Journalist Patrik Banga shares this view: "When I read the first sentence of the .pdf document on the town's web page - to say nothing of the rest of it - I felt I was reading something from 1939. If there are difficulties with the Roma community there, then I am able to understand the anger and the efforts to do something about the situation. However, that is what the police is for, and if they are not doing their job, there is a mistake somewhere that needs to be addressed. The manifesto signed by the mayor is a direct, disgusting expression of racism for which he should be held responsible - and with all due respect, I hope he will be.“

Sociologist Jiřina Šiklová hopes the two public employees who signed the declaration will understand they have made a mistake and will either distance themselves from it or remove it. "When a public official issues such a text, it really smells of fascism," she said, adding that Louda's declaration reminds her of articles that were published in the magazine Aryan Struggle during the Nazi Protectorate. "During the Nuremberg trials the authors of such pieces were labeled Nazis or the minions of Nazi Germany. They were punished accordingly... If a mayor, or any individual paid from public funds, is a racist, he should be removed from office. What would be best would be if the citizens of that town who are not racists removed him from power," Šiklová said.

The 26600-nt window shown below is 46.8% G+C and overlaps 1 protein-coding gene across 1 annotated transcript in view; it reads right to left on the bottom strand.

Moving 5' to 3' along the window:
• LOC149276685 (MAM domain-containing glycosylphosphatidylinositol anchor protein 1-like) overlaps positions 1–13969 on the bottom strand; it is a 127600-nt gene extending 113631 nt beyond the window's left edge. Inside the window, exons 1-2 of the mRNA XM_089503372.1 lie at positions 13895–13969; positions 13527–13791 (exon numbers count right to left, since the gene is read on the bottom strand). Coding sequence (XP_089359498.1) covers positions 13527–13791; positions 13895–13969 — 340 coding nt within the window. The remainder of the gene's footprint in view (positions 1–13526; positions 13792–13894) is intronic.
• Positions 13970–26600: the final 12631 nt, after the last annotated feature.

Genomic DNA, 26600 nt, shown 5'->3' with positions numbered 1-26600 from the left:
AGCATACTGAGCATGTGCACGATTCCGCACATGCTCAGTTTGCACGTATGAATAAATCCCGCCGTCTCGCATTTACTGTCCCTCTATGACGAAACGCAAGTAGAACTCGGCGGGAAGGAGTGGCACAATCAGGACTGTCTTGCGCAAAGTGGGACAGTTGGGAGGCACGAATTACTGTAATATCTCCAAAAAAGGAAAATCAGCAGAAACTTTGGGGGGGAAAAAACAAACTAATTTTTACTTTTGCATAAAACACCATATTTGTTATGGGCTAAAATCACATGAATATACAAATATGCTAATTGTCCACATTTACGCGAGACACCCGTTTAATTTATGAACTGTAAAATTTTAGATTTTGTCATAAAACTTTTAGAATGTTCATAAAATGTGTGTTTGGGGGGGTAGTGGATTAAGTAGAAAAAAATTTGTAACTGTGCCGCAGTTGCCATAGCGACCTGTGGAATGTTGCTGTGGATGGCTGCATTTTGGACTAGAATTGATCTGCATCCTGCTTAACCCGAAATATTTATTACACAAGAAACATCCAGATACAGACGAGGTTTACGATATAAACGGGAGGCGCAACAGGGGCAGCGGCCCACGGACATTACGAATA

Cyril Koky, Coordinator for Roma Affairs and the Integration of Foreigners in the Central Bohemian Region, has called on the mayor not to engage in populism and to handle everything rationally and with a cool head. "I recognize that the situation in the town will not be easy after the horrible crime of rape has been committed, and I confess I do not know of any quick, effective remedy for such a situation. The only solution I know is systematic work with members of the Roma minority. However, what has surprised me is that you do not realize that it is not possible for you, as the representative of a municipality, to apply and implement the principle of collective guilt. If you take legal measures to stabilize the situation in the town, and if those measures do not contravene the applicable laws, it is certainly clear that no one will criticize you," Koky wrote in a letter to the mayor which he made available to news server Romea.cz.

Comments in full:

Jiřina Šiklová, sociologist